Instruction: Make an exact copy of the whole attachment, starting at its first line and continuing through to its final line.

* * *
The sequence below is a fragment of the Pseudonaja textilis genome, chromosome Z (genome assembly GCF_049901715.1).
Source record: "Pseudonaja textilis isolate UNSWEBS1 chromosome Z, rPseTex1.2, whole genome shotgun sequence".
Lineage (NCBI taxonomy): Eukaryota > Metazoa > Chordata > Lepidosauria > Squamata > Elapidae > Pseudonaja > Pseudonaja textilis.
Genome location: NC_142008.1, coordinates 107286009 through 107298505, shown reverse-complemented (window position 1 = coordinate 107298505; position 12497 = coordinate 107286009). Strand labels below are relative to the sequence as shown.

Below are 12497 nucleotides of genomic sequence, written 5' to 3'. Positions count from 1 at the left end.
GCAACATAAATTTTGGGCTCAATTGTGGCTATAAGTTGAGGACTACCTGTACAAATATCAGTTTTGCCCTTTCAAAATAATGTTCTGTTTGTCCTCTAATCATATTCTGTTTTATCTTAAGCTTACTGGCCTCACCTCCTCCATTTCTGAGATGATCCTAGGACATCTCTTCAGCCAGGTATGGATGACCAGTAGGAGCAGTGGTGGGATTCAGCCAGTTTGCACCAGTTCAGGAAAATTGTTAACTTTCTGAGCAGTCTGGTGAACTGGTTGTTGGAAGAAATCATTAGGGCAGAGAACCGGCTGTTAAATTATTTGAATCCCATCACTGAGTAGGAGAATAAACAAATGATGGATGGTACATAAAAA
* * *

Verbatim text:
The sequence below is a fragment of the Pseudonaja textilis genome, chromosome Z (genome assembly GCF_049901715.1).
Source record: "Pseudonaja textilis isolate UNSWEBS1 chromosome Z, rPseTex1.2, whole genome shotgun sequence".
Lineage (NCBI taxonomy): Eukaryota > Metazoa > Chordata > Lepidosauria > Squamata > Elapidae > Pseudonaja > Pseudonaja textilis.
Genome location: NC_142008.1, coordinates 107286009 through 107298505, shown reverse-complemented (window position 1 = coordinate 107298505; position 12497 = coordinate 107286009). Strand labels below are relative to the sequence as shown.

Below are 12497 nucleotides of genomic sequence, written 5' to 3'. Positions count from 1 at the left end.
GCAACATAAATTTTGGGCTCAATTGTGGCTATAAGTTGAGGACTACCTGTACAAATATCAGTTTTGCCCTTTCAAAATAATGTTCTGTTTGTCCTCTAATCATATTCTGTTTTATCTTAAGCTTACTGGCCTCACCTCCTCCATTTCTGAGATGATCCTAGGACATCTCTTCAGCCAGGTATGGATGACCAGTAGGAGCAGTGGTGGGATTCAGCCAGTTTGCACCAGTTCAGGAAAATTGTTAACTTTCTGAGCAGTCTGGTGAACTGGTTGTTGGAAGAAATCATTAGGGCAGAGAACCGGCTGTTAAATTATTTGAATCCCATCACTGAGTAGGAGAATAAACAAATGATGGATGGTACATAAAAA